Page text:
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NYS Comptroller

THOMAS P. DiNAPOLI

Publications: Research Reports


2012

Growing Cracks in the Foundation: Local Governments are Losing Ground on Addressing Vital Infrastructure Needs [Released 12/20/12]

Local governments’ infrastructure needs are substantial and growing, while their ability to maintain their investments in capital programs is increasingly constrained. State policy changes could help reverse this trend. [read complete Infrastructure Needs report - pdf]


2012 Fiscal Profile: City of Niagara Falls [Released 12/10/12]

Just as Niagara Falls seemed to be making headway in its financial struggles, a dispute between the Seneca Nation and the State of New York has resulted in the City losing as much as $60 million in revenue. The City’s 2013 executive budget proposal called for significant layoffs, program cutbacks, and property tax increases. [read complete City of Niagara Falls report - pdf]


2012 Fiscal Profile: City of Salamanca [Released 12/10/12]

Salamanca unexpectedly lost revenues from the Seneca Allegany Casino due to a dispute between the Seneca Nation and New York State over exclusive gaming rights. Although Salamanca aggressively responded to this revenue crisis, the City could run out of cash before the fiscal year ends on March 31, 2013. [read complete City of Salamanca report - pdf]


Proposed Fiscal Stress Monitoring System [Released 09/24/12]

This proposed Fiscal Stress Monitoring System consists of evaluating local governments (counties, cities, towns, and villages) and school districts based on both financial and environmental indicators. [read complete fsms report - pdf]


New Fiscal Realities Challenge Local Governments [Released 08/12]

This report describes the fiscal oversight OSC provides to local governments faced with the serious fiscal challenges of budgeting with fewer resources to fund rising expenditures, all while staying within the recently enacted property tax cap. [read complete Fiscal Realities report - pdf]


Excess Funds in Employee Benefit Accrued Liability Reserves (EBALR) - Report to the New York State Legislature [Released 06/21/12]

School districts can use EBALR moneys to make cash payments to employees for accrued leave time due to them when they leave school district employment. OSC certified the excess EBALR funds that school districts had reserved, but could not legally use, so district officials could put these moneys to productive use to pay for operating costs. [read complete EBALR report - pdf]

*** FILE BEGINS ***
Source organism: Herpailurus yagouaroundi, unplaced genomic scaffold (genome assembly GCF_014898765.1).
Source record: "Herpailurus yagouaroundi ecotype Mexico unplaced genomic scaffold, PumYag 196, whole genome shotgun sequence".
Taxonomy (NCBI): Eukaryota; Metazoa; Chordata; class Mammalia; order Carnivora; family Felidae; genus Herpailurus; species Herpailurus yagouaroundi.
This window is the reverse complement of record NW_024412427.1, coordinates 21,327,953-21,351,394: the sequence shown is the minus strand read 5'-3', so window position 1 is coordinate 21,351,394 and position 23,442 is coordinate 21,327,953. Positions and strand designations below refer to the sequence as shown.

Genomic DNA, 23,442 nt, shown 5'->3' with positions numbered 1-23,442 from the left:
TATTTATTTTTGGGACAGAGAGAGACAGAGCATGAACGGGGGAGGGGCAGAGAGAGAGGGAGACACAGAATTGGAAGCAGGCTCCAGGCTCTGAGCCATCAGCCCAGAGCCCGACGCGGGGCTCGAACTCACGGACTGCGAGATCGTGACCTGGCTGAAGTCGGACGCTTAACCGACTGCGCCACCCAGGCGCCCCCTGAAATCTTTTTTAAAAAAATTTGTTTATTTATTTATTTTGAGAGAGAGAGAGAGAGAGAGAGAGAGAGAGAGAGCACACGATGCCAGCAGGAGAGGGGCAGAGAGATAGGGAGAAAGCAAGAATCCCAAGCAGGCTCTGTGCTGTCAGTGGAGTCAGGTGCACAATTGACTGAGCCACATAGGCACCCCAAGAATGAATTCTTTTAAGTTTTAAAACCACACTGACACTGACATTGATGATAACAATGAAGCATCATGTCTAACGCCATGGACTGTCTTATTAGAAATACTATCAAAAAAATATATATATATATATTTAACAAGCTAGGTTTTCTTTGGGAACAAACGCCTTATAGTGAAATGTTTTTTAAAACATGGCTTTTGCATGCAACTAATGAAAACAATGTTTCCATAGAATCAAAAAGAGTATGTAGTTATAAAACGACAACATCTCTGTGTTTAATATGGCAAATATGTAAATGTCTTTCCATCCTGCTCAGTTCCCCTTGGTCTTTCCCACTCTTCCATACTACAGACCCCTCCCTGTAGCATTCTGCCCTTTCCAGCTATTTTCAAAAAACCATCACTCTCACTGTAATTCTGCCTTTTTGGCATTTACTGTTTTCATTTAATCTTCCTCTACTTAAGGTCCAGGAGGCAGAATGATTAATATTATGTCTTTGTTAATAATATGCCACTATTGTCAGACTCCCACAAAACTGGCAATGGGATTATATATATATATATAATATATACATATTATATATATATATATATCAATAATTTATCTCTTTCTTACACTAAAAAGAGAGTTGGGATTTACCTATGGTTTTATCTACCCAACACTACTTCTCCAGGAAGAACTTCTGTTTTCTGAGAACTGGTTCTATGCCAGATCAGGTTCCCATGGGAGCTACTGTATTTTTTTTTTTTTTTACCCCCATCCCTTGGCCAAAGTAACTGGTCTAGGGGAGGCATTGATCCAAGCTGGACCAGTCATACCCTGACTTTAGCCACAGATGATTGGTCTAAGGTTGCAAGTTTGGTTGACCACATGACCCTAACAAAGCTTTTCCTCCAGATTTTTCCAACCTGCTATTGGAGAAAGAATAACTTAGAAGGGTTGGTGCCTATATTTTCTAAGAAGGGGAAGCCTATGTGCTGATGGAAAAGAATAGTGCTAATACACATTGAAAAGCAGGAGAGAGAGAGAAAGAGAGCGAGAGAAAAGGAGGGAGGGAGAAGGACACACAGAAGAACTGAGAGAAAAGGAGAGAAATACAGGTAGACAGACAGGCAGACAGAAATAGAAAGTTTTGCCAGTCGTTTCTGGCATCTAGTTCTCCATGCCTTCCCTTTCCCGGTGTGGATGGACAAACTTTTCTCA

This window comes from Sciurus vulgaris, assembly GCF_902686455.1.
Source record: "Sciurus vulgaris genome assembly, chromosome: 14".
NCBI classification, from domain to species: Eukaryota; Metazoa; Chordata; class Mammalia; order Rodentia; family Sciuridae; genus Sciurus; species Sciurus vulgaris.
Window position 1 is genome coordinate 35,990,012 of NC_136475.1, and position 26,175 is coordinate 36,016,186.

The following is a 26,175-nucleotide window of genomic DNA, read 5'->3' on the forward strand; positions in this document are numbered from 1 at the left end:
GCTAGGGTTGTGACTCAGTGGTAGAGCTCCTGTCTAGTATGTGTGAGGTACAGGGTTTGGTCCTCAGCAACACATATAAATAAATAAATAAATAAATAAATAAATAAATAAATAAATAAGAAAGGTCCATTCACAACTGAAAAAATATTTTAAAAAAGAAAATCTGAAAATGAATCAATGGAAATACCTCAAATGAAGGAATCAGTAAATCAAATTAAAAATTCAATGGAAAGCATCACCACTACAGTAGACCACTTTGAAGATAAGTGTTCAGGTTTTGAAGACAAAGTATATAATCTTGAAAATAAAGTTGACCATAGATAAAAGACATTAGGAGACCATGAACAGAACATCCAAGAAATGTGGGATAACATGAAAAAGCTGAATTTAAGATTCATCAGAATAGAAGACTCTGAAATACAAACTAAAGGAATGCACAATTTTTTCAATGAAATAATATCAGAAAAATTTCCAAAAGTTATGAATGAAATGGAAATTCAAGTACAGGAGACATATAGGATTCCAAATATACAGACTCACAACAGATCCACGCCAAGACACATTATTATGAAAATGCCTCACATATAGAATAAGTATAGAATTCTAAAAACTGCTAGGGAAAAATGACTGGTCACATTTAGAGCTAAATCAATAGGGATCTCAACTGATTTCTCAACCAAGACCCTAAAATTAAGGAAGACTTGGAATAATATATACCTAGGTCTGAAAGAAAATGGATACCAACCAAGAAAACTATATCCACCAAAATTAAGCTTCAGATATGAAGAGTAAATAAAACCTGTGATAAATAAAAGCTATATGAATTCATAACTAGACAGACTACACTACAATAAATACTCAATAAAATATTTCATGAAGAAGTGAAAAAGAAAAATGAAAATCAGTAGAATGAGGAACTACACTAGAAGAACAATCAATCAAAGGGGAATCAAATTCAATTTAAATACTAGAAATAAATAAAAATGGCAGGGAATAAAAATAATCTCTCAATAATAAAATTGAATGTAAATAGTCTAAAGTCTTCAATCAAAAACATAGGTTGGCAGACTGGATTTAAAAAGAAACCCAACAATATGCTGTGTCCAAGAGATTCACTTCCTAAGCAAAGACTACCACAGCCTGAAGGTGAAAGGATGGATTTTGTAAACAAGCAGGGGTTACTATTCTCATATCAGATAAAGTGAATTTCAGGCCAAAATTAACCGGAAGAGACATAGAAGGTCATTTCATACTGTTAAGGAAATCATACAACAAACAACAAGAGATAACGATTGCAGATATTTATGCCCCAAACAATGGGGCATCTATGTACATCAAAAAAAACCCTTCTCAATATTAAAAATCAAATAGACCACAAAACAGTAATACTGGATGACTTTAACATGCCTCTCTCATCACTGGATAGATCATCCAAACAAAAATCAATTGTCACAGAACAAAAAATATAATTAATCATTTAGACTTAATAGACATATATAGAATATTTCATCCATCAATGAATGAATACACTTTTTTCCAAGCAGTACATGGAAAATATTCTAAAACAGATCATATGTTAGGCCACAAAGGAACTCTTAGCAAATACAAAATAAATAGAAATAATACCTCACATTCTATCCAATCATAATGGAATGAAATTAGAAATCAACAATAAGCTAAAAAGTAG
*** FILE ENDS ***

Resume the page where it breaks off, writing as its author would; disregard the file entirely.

Annual Performance Report on New York State's Industrial Development Agencies [Released 05/01/12]

In 2010, the 114 active IDAs located throughout the State supported 4,444 projects and provided total tax exemptions of nearly $1.3 billion. [read complete IDA report - pdf]


School District Tax Levy Limits - Preliminary Findings Point to an Average of 3 Percent Allowable Levy Growth Statewide [Released 04/19/12]

This report briefly describes that the average allowable levy growth is 3 percent, rather than the 2 percent voters may be expecting. [read complete School District Tax Levy Limits report - pdf]
All tax cap elements, as reported by school districts to the Office of the State Comptroller, are provided in the accompanying tables. Tax Cap Elements by County [xls] | Tax Cap Elements by Region [xls] | Tax Cap Elements by School [xls]


Cleaning It Up: The Foreclosure Problem and the Response of Local Governments [Released 03/15/12]

This report briefly describes the impact of the housing market crisis on New York State. The report also highlights the results of a survey by OSC on whether local officials are utilizing the 2009 law requiring foreclosing lenders to maintain vacant or abandoned properties. [read complete Foreclosure report - pdf]


Sales Tax Collections Continue to Rebound; Growth Rate Slows [Released 02/21/12]

Local sales tax collections grew by $650 million, or 5 percent, from 2010 to 2011, compared to a growth rate of 9.9 percent between 2009 and 2010. However, nearly a third of the 2010 growth was attributable to a sales tax rate increase in New York City. Without this, growth would have been about 7 percent. [read complete Sales Tax Collections report - pdf] | [read county-by-county report - pdf]